ya? Love, Shecky
Leah Ann: Excuse me. Can you
help may find the sword? The
board? The Fjord 7
All students: Don't forget to
turn in your social ques-
tionaires. Thanx, Jo
Dr. Brueck and Dr. Deese: I owe
10% of my future success to
you. The rest is up to God. D. G.
Vivian C: We need an
To the World: Sometimes you
get on my nerves.
Cathy E. I'm looking forward to
a ride in the "Cathy Van". Keep
up the good work as prez.
Guess who I am and win a
To the Senior Class: Go for it
Peggy the Pegster: You are in-
credible. But, what I want to
know is, why are you always
smiling? What are you up to 7
Classifieds are $.25 and can be
ordered in the View office,
across from the Cafeteria
VOLLEY BALL WRAPS UP SECOND SEASON
by: Susan Robertson
Do we even have a volleyball
team? Of course we do! This is the
second year that Mount Saint Mary's
College has sponsored a volleyball
team. The volleyball season ended in
early October and it was a busy one
for the girls. They participated in
three tournaments, in addition to
their regularly scheduled games: one
in Fresno, one in San Bernadino and
one in Whittier. At the Whittier tour-
nament, Caitlin Gaffarian received
the All Tournament Player Award.
This is the second year in a row that
a student from MSMC has received
this award. Gaffarian, who played
last year for the Mount, states, "It
foundation for next year with most
of the team members returning.
The team had a new coach this
year, Mari Wadsworth. Wadsworth
enjoyed working with the girls and
was a great asset to the team. She
worked them hard, but gave them
motivation and support. Let's hear
it for the MSMC volleyball team!
Thank you, team members, for your
time and effort!
ARTS CONSORTIUM CALENDAR OF EVENTS
The Arts Consortium, Emerging
Institutions of Cultural Diversity, has
compiled the fourth of a series of
monthly listings of cultural and
ethnic arts events taking place in Los
Angeles. The purpose of the calen-
dar is twofold: to provide members
of the media with a single source for
these events, and to call attention to
many of the smaller and lesser -
known Los Angeles - based organiza-
tions by collectively announcing their
The Arts Consortium, composed
of the California Afro - American
Museum, the Craft and Folk Art
Museum, the Japanese American
Cultural and Community Center,
and Plaza de la Raza, was formed to
introduce ethnic arts to broader Los
Angeles - area audiences and to pro-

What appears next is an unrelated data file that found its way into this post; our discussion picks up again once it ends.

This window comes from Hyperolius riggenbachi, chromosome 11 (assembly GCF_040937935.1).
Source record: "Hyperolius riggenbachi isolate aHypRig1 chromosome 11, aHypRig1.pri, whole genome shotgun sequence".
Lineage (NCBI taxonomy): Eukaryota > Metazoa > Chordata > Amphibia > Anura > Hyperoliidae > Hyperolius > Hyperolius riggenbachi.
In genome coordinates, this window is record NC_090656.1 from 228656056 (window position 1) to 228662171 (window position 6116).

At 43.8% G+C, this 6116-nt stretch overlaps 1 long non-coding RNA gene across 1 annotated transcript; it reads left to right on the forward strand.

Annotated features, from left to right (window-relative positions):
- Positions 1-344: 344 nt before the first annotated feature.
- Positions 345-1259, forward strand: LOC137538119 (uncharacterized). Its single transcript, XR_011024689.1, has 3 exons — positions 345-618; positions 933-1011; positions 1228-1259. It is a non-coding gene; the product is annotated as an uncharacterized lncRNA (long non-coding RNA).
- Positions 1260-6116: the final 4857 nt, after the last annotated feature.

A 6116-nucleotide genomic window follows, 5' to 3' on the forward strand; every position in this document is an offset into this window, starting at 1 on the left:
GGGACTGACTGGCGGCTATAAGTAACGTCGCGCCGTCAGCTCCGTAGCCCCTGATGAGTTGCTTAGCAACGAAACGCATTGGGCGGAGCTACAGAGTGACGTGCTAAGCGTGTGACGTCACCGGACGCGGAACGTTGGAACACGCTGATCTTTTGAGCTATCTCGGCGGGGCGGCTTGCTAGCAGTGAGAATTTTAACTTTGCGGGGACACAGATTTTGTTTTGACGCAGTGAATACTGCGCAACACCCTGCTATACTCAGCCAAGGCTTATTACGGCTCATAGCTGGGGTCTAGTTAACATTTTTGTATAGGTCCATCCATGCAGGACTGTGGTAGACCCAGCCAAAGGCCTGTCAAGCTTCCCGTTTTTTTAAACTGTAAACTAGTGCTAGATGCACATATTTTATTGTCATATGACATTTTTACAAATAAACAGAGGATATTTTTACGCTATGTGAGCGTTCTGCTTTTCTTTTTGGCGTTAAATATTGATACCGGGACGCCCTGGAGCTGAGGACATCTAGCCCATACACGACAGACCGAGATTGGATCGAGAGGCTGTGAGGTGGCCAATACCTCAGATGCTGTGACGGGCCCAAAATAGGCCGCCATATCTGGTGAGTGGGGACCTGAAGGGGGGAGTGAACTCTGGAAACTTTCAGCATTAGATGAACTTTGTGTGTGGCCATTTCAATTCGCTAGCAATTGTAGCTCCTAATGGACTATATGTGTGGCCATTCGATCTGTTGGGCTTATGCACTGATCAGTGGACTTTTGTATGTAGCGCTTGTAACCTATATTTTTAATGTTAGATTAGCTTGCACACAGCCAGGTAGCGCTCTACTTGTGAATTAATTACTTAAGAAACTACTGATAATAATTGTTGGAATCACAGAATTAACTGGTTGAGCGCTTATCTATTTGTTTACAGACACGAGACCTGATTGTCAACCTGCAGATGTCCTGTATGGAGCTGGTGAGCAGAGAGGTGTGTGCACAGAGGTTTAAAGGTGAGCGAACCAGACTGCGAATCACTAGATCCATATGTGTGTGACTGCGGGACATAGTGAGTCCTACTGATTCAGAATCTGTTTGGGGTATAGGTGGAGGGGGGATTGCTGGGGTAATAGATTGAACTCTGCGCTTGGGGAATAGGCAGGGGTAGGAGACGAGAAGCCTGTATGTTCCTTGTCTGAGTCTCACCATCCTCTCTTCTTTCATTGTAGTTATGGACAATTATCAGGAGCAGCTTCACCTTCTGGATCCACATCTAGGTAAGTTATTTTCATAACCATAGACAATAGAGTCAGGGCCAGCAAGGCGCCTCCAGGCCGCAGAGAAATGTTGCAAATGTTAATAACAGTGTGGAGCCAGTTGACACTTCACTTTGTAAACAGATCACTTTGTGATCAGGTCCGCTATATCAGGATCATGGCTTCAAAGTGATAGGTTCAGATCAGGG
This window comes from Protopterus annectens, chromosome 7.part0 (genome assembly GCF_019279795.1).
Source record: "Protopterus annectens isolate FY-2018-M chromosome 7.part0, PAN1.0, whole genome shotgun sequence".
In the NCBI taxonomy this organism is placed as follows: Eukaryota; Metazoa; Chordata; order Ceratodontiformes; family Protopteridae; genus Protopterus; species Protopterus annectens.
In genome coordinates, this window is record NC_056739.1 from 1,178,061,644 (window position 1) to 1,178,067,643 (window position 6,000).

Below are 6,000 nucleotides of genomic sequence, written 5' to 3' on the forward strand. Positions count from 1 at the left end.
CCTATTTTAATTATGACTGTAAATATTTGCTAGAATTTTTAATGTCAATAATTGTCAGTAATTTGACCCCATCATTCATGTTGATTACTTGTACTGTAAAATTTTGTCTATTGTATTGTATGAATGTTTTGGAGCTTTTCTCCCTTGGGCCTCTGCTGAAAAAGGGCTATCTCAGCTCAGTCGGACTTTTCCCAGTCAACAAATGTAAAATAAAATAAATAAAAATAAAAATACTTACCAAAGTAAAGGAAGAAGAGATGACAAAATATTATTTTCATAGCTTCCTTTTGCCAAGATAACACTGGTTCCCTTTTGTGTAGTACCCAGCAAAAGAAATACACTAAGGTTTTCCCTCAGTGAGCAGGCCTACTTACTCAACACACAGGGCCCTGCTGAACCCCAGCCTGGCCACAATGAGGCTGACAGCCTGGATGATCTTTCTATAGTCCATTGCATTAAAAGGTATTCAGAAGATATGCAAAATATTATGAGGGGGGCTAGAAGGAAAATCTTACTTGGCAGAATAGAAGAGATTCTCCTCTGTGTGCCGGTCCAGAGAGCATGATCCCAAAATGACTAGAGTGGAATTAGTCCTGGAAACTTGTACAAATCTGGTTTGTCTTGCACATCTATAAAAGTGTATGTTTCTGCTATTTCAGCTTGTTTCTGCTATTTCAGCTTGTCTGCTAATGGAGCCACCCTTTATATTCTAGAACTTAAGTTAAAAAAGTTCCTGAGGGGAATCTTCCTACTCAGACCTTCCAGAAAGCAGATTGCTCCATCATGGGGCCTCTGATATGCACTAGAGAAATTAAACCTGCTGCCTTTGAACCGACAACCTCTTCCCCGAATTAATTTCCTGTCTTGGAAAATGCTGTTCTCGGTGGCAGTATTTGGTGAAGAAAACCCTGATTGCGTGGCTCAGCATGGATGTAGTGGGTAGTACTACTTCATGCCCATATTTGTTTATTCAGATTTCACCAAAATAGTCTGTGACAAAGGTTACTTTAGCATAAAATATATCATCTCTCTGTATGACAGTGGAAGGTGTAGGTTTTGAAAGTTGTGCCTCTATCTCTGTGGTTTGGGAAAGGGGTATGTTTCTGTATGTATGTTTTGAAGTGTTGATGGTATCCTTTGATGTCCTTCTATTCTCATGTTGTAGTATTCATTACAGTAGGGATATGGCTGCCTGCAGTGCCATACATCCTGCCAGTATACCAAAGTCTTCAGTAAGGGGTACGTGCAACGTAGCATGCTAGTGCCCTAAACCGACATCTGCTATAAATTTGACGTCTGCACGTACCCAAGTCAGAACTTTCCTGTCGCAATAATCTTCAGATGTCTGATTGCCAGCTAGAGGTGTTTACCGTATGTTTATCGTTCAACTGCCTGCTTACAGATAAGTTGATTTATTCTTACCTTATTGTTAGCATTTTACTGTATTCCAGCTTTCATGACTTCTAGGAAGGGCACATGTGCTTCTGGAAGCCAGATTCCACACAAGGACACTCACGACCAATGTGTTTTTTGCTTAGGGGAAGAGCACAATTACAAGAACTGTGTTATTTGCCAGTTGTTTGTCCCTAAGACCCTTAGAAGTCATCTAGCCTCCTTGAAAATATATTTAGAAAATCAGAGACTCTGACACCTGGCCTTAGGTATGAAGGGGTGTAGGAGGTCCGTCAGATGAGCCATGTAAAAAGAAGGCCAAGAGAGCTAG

vide cost - effective programs through
joint marketing, membership ac-
quisitions and services, and fund -
For more information about the Arts
Consortium, call (818) 783-6777.
Through December 13: "Patrick Nagatani/Andree Tracey Photgraphs" is presented in the UCLA Grunwald
Gallery. This exhibition presents a series of large-scale color Polaroid prints by photographer Patrick
Nagatani in collaboration with painter Andree Tracey. Painted backdrops and environments, combined
with live models, are photographed to produce tableaux which take a sometimes ironic look at life in
the nuclear age. Gallery hours: Tuesday — 11 a.m. -8 p.m.; Wednesday- Friday — 11 a.m. -5 p.m.; Satu-
day, Sunday — 1 p.m. -5 p.m. Admission: free. For information, call Karen Mack (213) 206-0690.
Through December 27: The Museum of African American Art presents "Los Angeles Collect", works by more
than 30 African and African - American artists held privately by 15 local residents. This far -ranging
exhibition will feature seldom seen paintings, prints, sculptures and artifacts by well - known artists. A
seminar on collecting is offered on Nov. 15. The Museum of African American Art, 4005 Crenshaw
Boulevard, May Company, Third Floor, Los Angeles. For information call (213) 294-7071. Museum
hours: Friday, Saturday — 11 a.m. -6 p.m.; Sunday — noon to 5 p.m.
Through December 31: "The Arts of Hawaii" will be presented by the Bowers Museum. Historical ceremonial,
musical, art and household items will depict this Pacific Island culture. The Bowers Museum is open
from 10 a.m. - 5 p.m., Tuesday - Saturday; noon - 5 p.m. on Sunday. Admission and parking are free. Ex-
hibit and tour information can be obtained by calling (714) 972-1900.
Through December 31: Rare Chinese Jewish artifacts and the innovative ceramics of Los Angeles artist Otto
Natzler are featured in free exhibits through Dec. 31 at the Hebrew Union College Skirball Museum,
at 32nd and Hoover Streets. The exhibits are "The Jews of Kaifeng: Chinese Jews on the Banks of the
Yellow River", "Earth and Spirit: Otto Natzler at 80". Museum hours are Tuesday - Friday, 11 a.m. -4
p.m., Sunday — 10 a.m. -5 p.m. Closed Saturday, Monday and holidays. Parking and admission to all
exhibits are free. Group tours may be arranged, without charge, by calling (213) 749-3424, ext. 238.
Through January 5, 1988: The Southwest Museum Temporary Gallery presents "Eight Artists II", a sales ex-
hibition of contemporary paintings, sculptures, ceramics and mixed media works by some of the coun-
try's leading Native American artists. The exhibit represents Native American artists from the United
States and Canada whose distinctive styles are inspired by a variety of cultural backgrounds. Artists
represented in the exhibition are: Clifford Beck (Navajo); Jody Folwell (Santa Clara Pueblo); Richard
Glazer- Danay (Mohawk); Bob Haozous (Chiricahua Apache); Robert Houle (Ojibwa-Saulteaux); Edna